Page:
Packed red blood cells (PRC)Fresh frozen plasma (FFP)Platelet concentrate (Random Donor/Single Donor)CryoprecipitateFibrinogen concentrateRecombinant factor VIIaTranexamic acid (TXA)/Epsilon Aminocaproic Acid (EACA)Prothrombin complex concentrate (PCC)Antidotes - Protamine, PCC, IdarucizumabDesmopressin.

Medical/Health education curriculum

The medical/health education system of India is very elaborate and is updated continuously. However, the expert group agrees that there is a scope of improvement. The expert group suggests revising the medical or health education curriculum to a more organized, multi-disciplinary and resourceful in dealing with perioperative abnormal bleeding. A transition from traditional laboratory methods towards viscoelastic testing in managing bleeding patients, wherever feasible, could shift clinical practice from fixed-ratio-driven massive transfusion protocols (MTPs) to goal-directed therapy and patient blood management. Many of the patient blood management concepts and protocols adopted globally are relevant and available in countries like India; however, many hospitals may need educational and logistic support in implementation.

Clinical conditions with high bleeding risk

Many clinical conditions are associated with a higher bleeding risk, example—von Willebrand Disease, hemophilia, liver/kidney diseases, specific medications—aspirin, antiplatelet drugs, NSAIDs, oral anticoagulants (vitamin K antagonists and direct oral anticoagulants (DOACs)). Furthermore, certain procedures are associated with excessive bleeding such as major orthopedic surgery (e.g., total hip/knee arthroplasty), major abdominal surgery (e.g., liver resection and transplantation, tumor resection, pancreatic surgery), cardiovascular-thoracic surgery, etc., Such procedures, along with pre-existing hemostatic disorder or those acquired during the procedure, may cause massive bleeding. In such cases, the effectiveness of bleeding risk assessment tools decreases. The expert group recommends that, in all such cases, adequate and appropriate diagnostic screening tests must be performed. Here, standard laboratory tests (SLTs) or, preferably, viscoelastic testing (VET) are more appropriate. VET provides a comprehensive picture with shorter turn-around time. Patients with or at risk of abnormal bleeding must be referred to an appropriate health care facility to ensure optimal management and allow for improved patient outcomes.[25],[26],[27],[28],[29],[30]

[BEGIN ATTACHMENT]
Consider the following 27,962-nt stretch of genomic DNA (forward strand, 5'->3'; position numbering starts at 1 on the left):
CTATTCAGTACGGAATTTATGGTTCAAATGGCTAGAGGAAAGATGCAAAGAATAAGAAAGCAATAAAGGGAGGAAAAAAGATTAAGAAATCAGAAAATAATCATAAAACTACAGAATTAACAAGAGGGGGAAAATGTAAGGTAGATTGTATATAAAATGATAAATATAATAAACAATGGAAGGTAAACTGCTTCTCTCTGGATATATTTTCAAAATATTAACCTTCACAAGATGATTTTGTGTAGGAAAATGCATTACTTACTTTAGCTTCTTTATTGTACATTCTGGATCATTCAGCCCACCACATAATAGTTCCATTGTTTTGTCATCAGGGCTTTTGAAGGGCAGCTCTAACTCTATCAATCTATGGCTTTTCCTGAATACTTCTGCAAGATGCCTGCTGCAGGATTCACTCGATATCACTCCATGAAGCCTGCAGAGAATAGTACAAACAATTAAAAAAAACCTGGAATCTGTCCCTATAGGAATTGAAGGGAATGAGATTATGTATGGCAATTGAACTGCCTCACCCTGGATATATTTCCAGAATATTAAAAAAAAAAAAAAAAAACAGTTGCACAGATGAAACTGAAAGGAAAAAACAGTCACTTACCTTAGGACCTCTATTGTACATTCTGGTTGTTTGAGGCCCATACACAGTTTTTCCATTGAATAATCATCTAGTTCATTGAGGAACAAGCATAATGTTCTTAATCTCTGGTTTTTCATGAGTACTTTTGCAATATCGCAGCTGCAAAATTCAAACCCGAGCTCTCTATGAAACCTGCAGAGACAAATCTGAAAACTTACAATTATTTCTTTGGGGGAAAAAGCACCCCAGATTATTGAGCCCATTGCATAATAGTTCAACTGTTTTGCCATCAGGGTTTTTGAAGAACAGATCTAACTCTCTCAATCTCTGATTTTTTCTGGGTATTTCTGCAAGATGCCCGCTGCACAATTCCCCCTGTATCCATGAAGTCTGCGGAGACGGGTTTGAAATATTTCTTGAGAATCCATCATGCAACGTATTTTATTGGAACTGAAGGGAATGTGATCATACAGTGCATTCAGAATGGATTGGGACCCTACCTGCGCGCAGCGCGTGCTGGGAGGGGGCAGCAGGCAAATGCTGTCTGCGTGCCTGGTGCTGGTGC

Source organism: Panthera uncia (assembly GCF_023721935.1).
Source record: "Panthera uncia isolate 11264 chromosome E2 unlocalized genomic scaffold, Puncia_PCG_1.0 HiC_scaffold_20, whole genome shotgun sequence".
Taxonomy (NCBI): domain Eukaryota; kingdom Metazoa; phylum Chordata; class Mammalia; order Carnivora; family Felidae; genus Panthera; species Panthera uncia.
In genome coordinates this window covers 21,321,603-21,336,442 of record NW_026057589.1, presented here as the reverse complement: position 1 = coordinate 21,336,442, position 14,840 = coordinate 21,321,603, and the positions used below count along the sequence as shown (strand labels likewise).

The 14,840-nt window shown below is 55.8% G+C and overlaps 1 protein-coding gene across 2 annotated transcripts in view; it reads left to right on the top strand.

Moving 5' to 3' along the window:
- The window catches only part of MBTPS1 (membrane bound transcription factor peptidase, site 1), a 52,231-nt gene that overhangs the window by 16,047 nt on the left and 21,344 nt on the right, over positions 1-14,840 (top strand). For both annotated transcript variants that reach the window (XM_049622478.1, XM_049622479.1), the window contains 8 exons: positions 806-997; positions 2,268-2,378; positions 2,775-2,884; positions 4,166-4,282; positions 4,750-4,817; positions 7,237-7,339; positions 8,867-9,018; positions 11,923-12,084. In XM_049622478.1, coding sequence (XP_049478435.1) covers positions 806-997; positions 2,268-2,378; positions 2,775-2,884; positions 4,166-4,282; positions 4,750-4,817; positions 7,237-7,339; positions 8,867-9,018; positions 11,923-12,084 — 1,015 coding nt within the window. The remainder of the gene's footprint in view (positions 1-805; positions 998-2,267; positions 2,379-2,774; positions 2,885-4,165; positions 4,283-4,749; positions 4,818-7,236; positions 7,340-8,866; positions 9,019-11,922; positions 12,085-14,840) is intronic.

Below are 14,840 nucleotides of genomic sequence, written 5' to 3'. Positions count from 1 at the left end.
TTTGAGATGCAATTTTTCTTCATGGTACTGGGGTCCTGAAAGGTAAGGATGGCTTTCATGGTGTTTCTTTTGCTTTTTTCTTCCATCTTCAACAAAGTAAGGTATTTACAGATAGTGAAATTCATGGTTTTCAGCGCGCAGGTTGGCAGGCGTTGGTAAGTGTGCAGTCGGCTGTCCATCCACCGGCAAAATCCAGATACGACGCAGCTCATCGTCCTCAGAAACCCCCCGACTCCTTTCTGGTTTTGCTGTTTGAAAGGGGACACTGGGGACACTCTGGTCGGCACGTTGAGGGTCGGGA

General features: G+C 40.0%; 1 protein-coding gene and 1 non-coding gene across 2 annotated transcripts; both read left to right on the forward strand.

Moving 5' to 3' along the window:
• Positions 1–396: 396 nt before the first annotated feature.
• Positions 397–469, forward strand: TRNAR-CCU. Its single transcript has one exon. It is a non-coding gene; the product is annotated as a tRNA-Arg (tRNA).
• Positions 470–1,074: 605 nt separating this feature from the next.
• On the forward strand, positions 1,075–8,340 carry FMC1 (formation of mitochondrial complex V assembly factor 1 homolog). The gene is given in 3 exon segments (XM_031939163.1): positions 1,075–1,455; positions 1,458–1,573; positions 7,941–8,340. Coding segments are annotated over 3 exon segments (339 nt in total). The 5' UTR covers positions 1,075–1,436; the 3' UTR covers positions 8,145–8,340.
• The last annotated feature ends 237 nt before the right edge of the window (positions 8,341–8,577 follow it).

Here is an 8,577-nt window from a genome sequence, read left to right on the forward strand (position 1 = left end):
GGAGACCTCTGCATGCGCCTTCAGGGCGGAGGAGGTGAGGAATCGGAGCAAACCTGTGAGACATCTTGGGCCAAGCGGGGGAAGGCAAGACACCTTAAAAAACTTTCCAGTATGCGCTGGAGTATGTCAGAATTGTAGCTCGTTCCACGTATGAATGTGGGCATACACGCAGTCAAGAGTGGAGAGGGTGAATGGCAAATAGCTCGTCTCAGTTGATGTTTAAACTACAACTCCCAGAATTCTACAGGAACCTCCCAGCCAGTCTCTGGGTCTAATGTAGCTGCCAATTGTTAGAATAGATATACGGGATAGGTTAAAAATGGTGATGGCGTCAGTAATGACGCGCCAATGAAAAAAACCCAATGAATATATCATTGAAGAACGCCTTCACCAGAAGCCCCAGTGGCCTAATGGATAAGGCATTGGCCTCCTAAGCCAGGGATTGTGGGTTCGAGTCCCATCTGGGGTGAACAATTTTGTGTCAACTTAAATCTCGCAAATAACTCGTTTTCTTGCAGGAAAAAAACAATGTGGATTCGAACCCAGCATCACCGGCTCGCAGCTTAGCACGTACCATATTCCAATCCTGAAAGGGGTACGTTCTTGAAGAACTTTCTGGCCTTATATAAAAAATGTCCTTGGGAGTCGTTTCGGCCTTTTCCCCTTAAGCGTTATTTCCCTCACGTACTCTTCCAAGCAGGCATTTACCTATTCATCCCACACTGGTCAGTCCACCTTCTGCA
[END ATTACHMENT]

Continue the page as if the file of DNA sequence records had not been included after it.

Massive transfusion protocols and the need for “shock packs”

Various definitions of massive blood transfusion (MBT) have been published in the medical literature.[31],[32],[33],[34],[35],[36],[37],[38] The principles of management of any acute/massive blood loss involve the management of intravascular blood volume and loss of blood components and management strategies specific to the underlying clinical setting.[39] With the better understanding of the pathophysiology of hemorrhagic shock, resuscitation of patients with massive hemorrhage has advanced from reactive, supportive treatment (crystalloid, packed red cells, laboratory tests-based use of coagulation factors) to use of proactive standardized protocols called massive transfusion protocols (MTP). MTPs aim at curbing or eliminating the potential threat of acidosis, hypothermia and coagulopathy that eventually appears in these settings.